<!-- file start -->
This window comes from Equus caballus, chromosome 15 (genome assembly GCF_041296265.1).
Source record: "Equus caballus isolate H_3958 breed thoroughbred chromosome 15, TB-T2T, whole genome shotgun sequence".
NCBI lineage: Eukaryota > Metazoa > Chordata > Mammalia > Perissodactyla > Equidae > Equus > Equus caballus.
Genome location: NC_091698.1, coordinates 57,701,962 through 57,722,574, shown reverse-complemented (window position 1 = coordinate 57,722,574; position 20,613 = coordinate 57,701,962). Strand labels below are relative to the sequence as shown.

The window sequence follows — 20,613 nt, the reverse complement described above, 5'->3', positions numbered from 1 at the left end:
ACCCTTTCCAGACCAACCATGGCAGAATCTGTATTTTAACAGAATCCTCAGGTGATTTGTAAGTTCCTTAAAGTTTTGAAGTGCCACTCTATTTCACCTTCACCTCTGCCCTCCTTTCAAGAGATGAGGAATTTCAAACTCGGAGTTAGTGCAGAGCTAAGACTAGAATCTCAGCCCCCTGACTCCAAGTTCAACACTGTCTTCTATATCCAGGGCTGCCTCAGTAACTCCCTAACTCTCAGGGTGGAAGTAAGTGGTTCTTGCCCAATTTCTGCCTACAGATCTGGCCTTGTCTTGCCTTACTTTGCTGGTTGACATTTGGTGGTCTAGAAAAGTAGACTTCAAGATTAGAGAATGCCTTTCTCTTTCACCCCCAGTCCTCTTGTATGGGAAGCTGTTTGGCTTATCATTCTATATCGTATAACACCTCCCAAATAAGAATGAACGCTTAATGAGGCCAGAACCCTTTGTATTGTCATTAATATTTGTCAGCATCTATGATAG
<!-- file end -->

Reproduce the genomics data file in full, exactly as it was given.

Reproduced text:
This window comes from Equus caballus, chromosome 15 (genome assembly GCF_041296265.1).
Source record: "Equus caballus isolate H_3958 breed thoroughbred chromosome 15, TB-T2T, whole genome shotgun sequence".
NCBI lineage: Eukaryota > Metazoa > Chordata > Mammalia > Perissodactyla > Equidae > Equus > Equus caballus.
Genome location: NC_091698.1, coordinates 57,701,962 through 57,722,574, shown reverse-complemented (window position 1 = coordinate 57,722,574; position 20,613 = coordinate 57,701,962). Strand labels below are relative to the sequence as shown.

The window sequence follows — 20,613 nt, the reverse complement described above, 5'->3', positions numbered from 1 at the left end:
ACCCTTTCCAGACCAACCATGGCAGAATCTGTATTTTAACAGAATCCTCAGGTGATTTGTAAGTTCCTTAAAGTTTTGAAGTGCCACTCTATTTCACCTTCACCTCTGCCCTCCTTTCAAGAGATGAGGAATTTCAAACTCGGAGTTAGTGCAGAGCTAAGACTAGAATCTCAGCCCCCTGACTCCAAGTTCAACACTGTCTTCTATATCCAGGGCTGCCTCAGTAACTCCCTAACTCTCAGGGTGGAAGTAAGTGGTTCTTGCCCAATTTCTGCCTACAGATCTGGCCTTGTCTTGCCTTACTTTGCTGGTTGACATTTGGTGGTCTAGAAAAGTAGACTTCAAGATTAGAGAATGCCTTTCTCTTTCACCCCCAGTCCTCTTGTATGGGAAGCTGTTTGGCTTATCATTCTATATCGTATAACACCTCCCAAATAAGAATGAACGCTTAATGAGGCCAGAACCCTTTGTATTGTCATTAATATTTGTCAGCATCTATGATAG